WASHINGTON — State and local groups are bringing their concerns to the U.S. Department of Transportation’s upcoming TIGER II grants — $600 million to be distributed to highways, bridges, transit, freight and passenger rail, and ports — with ports requesting at least one-quarter of the money.
TIGER II is named after the Transportation Investment Generating Economic Recovery program that was created by the American Recovery and Reinvestment Act and authorized at $1.5 billion, but was vastly oversubscribed. TIGER II is essentially a second round of the competitive discretionary grants funded by annual congressional appropriations.
The largest grants from TIGER went to rail and transit projects, and some grants provided secondary benefits to the port sector. But the American Association of Port Authorities argued in comments submitted to the DOT last month that port-related infrastructure received only 8% of the funds. They said the department should correct the imbalance in its forthcoming TIGER II awards and give at least $150 million to projects such as port terminals and landside access to port facilities.
“I think that what happened was we made a very strong economic case [in the TIGER applications] but we didn’t make as strong a case for the quality of life and livability components” that feature prominently in the Obama administration’s transportation agenda, said Aaron Ellis, communications director for the AAPA.
The AAPA’s letter said that “port-related infrastructure projects, such as the Mercer Corridor Redevelopment in Seattle, the Fast Corridor access projects in the Pacific Northwest, and the Alameda Corridor in Southern California demonstrate that there are win-win solutions for livability and freight mobility.”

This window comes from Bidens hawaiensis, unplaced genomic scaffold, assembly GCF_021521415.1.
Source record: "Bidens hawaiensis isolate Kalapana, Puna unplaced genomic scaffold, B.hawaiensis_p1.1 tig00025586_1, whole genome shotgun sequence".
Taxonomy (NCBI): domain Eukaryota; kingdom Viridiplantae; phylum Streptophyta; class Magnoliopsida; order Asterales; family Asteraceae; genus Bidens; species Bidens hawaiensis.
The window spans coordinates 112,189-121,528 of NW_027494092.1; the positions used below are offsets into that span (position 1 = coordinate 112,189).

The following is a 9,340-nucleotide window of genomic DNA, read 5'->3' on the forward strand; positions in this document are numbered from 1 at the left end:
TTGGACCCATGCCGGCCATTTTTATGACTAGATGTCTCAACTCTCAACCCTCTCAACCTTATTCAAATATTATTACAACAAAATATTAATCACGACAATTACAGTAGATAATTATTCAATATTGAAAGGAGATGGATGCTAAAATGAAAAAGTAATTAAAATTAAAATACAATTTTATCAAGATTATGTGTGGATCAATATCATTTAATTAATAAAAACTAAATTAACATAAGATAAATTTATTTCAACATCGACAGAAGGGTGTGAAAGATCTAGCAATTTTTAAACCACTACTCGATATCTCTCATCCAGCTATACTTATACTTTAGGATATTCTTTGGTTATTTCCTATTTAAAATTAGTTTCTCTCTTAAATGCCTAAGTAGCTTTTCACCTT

The Pacific Northwest Waterways Association also pushed for a 25% share of TIGER II funds, noting that ports do not have access to funds through multi-year surface transportation authorizations that allow most other modes of transportation to receive federal grants.
Other letters submitted include Philadelphia’s request for the DOT to accept applications only from states, local governments, and agencies or political subdivisions — municipal bond issuers, basically — and to coordinate its selection process with the Department of Housing and Urban Development, which would better position comprehensive plans such as Philadelphia’s “Integrated Planning and Zoning Process” to win grants.
The New York State Department of Transportation’s policy and planning division supported DOT and HUD teaming up as well.
However, the Los Angeles County Metropolitan Transportation Authority suggested that the DOT and HUD pick the projects separately to avoid “unnecessary complexity,” adding that DOT should give higher priority to projects in metropolitan areas with high traffic congestion.